It took me three visits to start to 'get' the Barbican. At first I just thought it was a strange eerily quiet place to come at the weekend. But after coming back, and seeing an exhibition and then coming back AGAIN and seeing it in the sunshine, I have started to enjoy the strangeness of the Barbican. It's an imposing building softened by overhanging plants, and it's huge as it was originally built to be an 'all in' community - so you'll see churches, schools and even a police station. Inside there's theatres, exhibition space and a garden space (which is rarely open so check before you go). My top tip is go on a sunny day and sit by my favourite bit which is just outside next to the pond and enjoy a cider or prosecco from the Benugo stationed inside and listen to the sound of the fountains at sunset.

    Sarah B

    The Barbican is one of those spaces that seems to address every need no mater what time of day or year that it is. It is my go to for art, for cinema, for passing Sunday's in the conservatory, for shopping and for quiet inspiration - it never disappoints. The brutalist centre has a surprisingly serene presence for me and you can feel it whether exploring it's outdoor terraces or meandering through it's wide halls and exhibition spaces. It is an unlikely phenomena for such imposing architecture but it is truly bestowing.

    Nicky G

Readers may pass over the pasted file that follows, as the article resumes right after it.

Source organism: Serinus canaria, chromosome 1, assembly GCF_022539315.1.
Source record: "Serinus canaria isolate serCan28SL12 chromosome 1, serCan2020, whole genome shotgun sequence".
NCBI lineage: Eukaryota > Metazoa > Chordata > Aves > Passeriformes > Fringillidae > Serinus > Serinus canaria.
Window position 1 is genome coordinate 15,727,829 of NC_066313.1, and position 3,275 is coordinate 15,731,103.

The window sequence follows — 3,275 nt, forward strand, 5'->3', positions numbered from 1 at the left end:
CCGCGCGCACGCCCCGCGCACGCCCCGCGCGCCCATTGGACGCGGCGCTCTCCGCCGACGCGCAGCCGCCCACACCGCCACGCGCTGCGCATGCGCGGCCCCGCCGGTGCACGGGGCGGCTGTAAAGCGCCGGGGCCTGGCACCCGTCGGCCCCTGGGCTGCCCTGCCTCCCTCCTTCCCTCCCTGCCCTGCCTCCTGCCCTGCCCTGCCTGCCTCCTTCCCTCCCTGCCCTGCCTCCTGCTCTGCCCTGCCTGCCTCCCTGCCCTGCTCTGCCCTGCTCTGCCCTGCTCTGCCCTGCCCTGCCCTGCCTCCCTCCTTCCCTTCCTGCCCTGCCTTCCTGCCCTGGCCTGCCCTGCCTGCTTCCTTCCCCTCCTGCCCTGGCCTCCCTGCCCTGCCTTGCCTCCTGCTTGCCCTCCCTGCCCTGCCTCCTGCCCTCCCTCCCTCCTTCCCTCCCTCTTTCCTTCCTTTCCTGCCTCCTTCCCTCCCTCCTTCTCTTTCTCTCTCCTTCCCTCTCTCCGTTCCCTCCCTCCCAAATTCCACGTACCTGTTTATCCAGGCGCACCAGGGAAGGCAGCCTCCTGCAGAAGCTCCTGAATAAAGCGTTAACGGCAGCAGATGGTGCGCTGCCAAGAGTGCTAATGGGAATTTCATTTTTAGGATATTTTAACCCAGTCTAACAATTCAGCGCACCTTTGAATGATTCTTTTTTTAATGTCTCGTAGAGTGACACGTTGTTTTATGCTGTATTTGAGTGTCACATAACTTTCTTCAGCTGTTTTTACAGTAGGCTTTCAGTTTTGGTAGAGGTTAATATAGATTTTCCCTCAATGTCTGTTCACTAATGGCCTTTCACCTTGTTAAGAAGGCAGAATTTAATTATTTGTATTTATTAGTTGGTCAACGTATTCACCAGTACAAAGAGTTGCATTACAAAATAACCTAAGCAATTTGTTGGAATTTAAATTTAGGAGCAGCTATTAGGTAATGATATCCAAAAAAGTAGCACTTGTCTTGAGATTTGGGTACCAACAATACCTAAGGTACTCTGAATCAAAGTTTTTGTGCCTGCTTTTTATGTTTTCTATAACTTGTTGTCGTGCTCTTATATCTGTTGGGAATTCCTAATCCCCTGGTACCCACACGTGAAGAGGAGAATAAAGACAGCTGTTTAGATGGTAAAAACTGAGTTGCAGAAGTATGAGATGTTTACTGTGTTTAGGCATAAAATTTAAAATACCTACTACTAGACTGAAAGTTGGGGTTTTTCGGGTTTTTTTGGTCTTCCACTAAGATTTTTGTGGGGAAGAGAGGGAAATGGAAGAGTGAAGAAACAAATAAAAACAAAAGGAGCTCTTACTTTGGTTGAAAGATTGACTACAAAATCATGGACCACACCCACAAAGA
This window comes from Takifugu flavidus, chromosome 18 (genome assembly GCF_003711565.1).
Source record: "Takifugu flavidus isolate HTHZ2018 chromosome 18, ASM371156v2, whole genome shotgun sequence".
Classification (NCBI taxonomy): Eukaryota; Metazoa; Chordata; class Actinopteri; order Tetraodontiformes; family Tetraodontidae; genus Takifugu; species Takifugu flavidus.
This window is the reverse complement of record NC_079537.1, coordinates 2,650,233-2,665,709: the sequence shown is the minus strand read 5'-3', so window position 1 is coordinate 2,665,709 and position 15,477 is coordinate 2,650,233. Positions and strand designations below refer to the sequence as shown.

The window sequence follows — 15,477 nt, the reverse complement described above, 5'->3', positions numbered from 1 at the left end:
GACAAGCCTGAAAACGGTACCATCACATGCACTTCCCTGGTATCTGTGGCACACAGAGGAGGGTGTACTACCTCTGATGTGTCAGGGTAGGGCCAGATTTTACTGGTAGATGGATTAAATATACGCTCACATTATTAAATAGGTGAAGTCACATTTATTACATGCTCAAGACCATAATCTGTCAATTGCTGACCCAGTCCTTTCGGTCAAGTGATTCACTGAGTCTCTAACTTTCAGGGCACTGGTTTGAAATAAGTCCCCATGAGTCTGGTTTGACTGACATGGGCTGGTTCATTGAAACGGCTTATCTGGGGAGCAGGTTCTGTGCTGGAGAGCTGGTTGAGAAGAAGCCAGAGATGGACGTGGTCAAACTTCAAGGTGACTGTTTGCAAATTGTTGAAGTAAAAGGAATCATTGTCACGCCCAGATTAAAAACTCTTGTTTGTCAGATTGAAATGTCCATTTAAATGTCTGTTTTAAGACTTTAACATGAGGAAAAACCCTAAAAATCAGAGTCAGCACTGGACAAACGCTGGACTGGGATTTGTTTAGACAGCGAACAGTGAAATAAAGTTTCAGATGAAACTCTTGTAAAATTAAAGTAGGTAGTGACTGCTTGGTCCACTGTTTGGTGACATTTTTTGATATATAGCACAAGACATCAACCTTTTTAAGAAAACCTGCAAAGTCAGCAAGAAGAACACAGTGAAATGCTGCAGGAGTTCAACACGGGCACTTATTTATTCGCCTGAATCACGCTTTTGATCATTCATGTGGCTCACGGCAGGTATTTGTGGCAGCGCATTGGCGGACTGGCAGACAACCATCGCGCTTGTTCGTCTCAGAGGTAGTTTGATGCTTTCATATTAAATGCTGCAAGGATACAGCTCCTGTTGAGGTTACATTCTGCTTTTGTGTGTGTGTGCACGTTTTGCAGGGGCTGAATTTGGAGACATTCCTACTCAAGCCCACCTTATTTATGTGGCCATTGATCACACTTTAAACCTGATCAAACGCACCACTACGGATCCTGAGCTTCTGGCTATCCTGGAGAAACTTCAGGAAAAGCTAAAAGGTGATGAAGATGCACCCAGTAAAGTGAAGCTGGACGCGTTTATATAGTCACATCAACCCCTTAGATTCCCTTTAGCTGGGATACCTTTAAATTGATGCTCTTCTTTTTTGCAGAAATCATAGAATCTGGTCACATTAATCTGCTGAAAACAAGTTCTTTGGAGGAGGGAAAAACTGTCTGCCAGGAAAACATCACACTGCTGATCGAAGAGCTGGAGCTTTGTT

I love/hate the Barbican centre. I definitely just hated it at first, the squareness, the concreteness, the levels that all look the same, the fake entrances, the stupid identical passages that seem to be designed to trip up your sense of direction especially when you're running late for something. (Maybe my rejection of it also had something to do with a previous relationship in its death throes that was laid out bare in the conservatory). On the other hand, their digital exhibition a few years back was well-curated and enjoyable, with all that was cutting edge at the time, and it changed my opinion of Le Barbican. I noticed they have quite a few good exhibitions actually, with interesting angles on fashion and art. The gift shop is great as a regular shop for buying gifts. It became a convenient meeting place for our production meetings when I was working on a musical around the corner. Then the real turning point was when my brother visited London for a week last September, and I decided to take him to the Barbican. Because it is after all as exemplary ode to Brutalist architecture, the cafe serves proper coffee, and in summer you can take your shoes off and sit on the hot concrete by the water and sort of feel like you're in a different world after all. Which I think is what the Barbican is all about. It just loses one star now for being difficult to navigate, so allow an additional half an hour (I'm serious) to find your way to where you're going, if you've never been before.